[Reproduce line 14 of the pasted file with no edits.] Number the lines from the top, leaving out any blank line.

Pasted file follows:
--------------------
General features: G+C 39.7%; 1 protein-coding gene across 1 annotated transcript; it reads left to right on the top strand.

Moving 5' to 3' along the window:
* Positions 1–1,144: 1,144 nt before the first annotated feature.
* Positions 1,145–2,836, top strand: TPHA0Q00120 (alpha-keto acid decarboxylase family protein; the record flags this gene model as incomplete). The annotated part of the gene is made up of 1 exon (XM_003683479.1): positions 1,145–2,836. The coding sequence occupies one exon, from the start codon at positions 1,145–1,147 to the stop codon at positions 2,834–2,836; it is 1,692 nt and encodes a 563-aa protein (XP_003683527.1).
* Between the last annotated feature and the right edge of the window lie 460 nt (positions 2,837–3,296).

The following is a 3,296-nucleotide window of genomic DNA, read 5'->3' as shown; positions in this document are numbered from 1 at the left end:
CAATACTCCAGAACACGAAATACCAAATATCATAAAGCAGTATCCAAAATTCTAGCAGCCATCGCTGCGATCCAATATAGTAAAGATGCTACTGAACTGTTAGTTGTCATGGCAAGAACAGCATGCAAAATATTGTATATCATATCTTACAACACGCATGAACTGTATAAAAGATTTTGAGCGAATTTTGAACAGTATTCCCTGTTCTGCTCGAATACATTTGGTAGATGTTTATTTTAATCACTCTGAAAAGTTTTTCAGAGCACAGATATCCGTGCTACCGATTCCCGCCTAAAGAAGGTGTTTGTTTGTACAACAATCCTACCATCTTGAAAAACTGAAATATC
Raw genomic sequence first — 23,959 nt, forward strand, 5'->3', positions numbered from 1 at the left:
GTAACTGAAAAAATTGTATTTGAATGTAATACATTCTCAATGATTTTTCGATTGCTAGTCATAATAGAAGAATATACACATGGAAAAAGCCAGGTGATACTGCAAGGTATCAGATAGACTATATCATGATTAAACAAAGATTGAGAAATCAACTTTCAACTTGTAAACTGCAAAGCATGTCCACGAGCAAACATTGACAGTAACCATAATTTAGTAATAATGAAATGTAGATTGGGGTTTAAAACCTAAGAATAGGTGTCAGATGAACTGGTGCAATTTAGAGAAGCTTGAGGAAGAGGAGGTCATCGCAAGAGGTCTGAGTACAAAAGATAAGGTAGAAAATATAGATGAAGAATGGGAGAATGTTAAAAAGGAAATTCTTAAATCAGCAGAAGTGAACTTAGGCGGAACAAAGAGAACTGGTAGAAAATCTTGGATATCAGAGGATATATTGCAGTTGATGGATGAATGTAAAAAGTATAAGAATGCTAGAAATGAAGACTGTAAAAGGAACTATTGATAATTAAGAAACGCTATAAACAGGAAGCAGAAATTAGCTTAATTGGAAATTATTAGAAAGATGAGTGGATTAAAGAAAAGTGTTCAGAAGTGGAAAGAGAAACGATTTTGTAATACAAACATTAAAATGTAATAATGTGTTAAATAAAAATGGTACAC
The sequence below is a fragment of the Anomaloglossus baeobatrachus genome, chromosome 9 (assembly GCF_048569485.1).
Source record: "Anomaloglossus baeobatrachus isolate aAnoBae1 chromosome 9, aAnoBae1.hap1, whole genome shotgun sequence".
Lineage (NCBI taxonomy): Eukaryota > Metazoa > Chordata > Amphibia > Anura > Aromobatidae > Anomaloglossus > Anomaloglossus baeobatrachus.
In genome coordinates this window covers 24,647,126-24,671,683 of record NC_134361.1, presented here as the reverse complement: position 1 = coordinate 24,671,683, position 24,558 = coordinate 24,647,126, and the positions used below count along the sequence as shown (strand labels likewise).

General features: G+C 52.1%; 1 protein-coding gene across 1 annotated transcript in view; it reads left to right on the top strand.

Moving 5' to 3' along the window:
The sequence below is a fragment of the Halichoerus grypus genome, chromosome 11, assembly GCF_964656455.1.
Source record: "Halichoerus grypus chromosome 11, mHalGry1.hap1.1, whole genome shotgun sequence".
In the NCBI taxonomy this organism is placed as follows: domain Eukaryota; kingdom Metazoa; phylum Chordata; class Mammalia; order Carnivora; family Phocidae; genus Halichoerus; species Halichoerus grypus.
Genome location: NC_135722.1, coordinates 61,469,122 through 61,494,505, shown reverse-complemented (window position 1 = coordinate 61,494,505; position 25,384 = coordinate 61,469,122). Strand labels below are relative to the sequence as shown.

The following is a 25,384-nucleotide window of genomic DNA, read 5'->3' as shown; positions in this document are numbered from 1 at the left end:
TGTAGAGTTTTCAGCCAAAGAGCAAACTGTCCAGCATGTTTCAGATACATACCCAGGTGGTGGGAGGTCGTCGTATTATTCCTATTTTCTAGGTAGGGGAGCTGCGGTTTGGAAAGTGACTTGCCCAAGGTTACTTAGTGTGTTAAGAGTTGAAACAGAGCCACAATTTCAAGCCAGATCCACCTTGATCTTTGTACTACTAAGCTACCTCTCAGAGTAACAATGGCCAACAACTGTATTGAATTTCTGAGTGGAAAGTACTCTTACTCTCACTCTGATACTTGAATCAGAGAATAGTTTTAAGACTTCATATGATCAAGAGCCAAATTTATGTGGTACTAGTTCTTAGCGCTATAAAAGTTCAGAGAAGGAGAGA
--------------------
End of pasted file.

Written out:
General features: G+C 52.1%; 1 protein-coding gene across 1 annotated transcript in view; it reads left to right on the top strand.